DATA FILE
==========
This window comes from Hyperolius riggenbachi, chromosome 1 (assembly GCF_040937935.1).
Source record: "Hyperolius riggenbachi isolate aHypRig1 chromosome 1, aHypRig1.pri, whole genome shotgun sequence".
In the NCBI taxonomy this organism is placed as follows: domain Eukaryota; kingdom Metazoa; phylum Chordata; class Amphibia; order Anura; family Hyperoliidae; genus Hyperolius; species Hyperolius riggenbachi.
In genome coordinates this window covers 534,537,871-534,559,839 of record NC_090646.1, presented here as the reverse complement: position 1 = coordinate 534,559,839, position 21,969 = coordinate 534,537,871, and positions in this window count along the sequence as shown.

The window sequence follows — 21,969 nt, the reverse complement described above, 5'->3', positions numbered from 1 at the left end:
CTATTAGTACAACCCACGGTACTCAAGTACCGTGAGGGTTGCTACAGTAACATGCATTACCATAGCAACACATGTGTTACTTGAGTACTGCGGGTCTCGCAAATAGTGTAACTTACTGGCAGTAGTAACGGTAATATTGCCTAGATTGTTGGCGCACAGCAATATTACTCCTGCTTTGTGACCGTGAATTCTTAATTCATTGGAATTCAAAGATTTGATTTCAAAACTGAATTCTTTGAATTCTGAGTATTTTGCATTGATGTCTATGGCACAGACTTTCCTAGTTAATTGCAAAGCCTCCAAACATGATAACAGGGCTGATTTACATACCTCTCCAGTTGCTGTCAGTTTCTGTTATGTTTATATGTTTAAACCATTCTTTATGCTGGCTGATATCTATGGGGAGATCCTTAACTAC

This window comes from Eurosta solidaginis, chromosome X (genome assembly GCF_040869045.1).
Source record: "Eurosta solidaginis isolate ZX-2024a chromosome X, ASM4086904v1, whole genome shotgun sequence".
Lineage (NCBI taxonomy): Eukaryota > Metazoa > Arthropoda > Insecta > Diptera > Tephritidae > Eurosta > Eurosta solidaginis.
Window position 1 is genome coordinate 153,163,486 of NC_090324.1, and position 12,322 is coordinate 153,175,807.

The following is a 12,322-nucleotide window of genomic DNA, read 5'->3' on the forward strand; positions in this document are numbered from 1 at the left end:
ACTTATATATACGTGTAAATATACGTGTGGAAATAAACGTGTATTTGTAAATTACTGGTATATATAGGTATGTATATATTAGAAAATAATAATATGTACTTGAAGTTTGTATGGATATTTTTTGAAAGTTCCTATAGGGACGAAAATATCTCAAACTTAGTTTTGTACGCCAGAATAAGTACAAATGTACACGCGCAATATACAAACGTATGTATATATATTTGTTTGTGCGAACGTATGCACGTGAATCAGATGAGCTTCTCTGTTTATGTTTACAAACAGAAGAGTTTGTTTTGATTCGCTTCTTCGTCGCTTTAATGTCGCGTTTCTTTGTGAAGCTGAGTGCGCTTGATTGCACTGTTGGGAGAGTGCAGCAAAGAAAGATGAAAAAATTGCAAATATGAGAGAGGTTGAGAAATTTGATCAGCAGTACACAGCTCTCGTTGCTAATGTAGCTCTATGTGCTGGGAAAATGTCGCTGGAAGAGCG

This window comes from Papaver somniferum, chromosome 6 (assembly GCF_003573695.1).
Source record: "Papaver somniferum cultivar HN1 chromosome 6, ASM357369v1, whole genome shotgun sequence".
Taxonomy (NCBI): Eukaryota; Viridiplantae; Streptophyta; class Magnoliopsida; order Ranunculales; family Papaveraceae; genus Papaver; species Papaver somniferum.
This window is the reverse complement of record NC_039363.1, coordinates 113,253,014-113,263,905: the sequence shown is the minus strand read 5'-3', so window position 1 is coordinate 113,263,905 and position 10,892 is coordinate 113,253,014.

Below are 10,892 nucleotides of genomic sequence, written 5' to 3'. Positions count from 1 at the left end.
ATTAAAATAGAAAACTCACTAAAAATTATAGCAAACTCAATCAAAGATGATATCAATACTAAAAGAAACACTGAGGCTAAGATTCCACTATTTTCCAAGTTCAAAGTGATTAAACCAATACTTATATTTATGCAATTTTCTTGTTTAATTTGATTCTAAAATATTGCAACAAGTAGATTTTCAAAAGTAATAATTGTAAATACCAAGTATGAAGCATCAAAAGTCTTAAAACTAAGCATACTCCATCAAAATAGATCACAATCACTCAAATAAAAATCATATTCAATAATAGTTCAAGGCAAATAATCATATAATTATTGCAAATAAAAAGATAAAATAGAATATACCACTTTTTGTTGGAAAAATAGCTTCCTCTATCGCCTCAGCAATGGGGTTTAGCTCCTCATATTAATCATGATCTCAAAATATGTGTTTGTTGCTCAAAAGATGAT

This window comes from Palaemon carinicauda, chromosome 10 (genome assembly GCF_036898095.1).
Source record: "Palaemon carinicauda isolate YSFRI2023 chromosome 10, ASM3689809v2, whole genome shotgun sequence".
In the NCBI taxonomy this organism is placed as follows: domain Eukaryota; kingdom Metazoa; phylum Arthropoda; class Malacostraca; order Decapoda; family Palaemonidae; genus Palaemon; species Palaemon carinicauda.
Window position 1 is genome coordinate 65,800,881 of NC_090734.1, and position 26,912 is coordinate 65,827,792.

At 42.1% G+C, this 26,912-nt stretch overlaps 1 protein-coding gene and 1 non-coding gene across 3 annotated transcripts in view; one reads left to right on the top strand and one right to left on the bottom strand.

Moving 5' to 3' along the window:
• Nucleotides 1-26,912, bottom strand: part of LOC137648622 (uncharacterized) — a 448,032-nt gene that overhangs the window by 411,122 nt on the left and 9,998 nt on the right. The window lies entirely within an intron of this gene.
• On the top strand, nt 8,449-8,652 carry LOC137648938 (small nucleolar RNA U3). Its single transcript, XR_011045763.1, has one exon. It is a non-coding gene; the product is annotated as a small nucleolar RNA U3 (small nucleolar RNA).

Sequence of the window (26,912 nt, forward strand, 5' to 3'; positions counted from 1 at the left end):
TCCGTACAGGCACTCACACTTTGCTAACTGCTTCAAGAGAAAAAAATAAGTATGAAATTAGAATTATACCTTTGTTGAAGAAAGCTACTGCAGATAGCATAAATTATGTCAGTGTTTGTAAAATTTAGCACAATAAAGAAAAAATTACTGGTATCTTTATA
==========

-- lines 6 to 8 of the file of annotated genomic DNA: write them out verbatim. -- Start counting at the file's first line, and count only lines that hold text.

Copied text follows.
CTATTAGTACAACCCACGGTACTCAAGTACCGTGAGGGTTGCTACAGTAACATGCATTACCATAGCAACACATGTGTTACTTGAGTACTGCGGGTCTCGCAAATAGTGTAACTTACTGGCAGTAGTAACGGTAATATTGCCTAGATTGTTGGCGCACAGCAATATTACTCCTGCTTTGTGACCGTGAATTCTTAATTCATTGGAATTCAAAGATTTGATTTCAAAACTGAATTCTTTGAATTCTGAGTATTTTGCATTGATGTCTATGGCACAGACTTTCCTAGTTAATTGCAAAGCCTCCAAACATGATAACAGGGCTGATTTACATACCTCTCCAGTTGCTGTCAGTTTCTGTTATGTTTATATGTTTAAACCATTCTTTATGCTGGCTGATATCTATGGGGAGATCCTTAACTAC

This window comes from Eurosta solidaginis, chromosome X (genome assembly GCF_040869045.1).
Source record: "Eurosta solidaginis isolate ZX-2024a chromosome X, ASM4086904v1, whole genome shotgun sequence".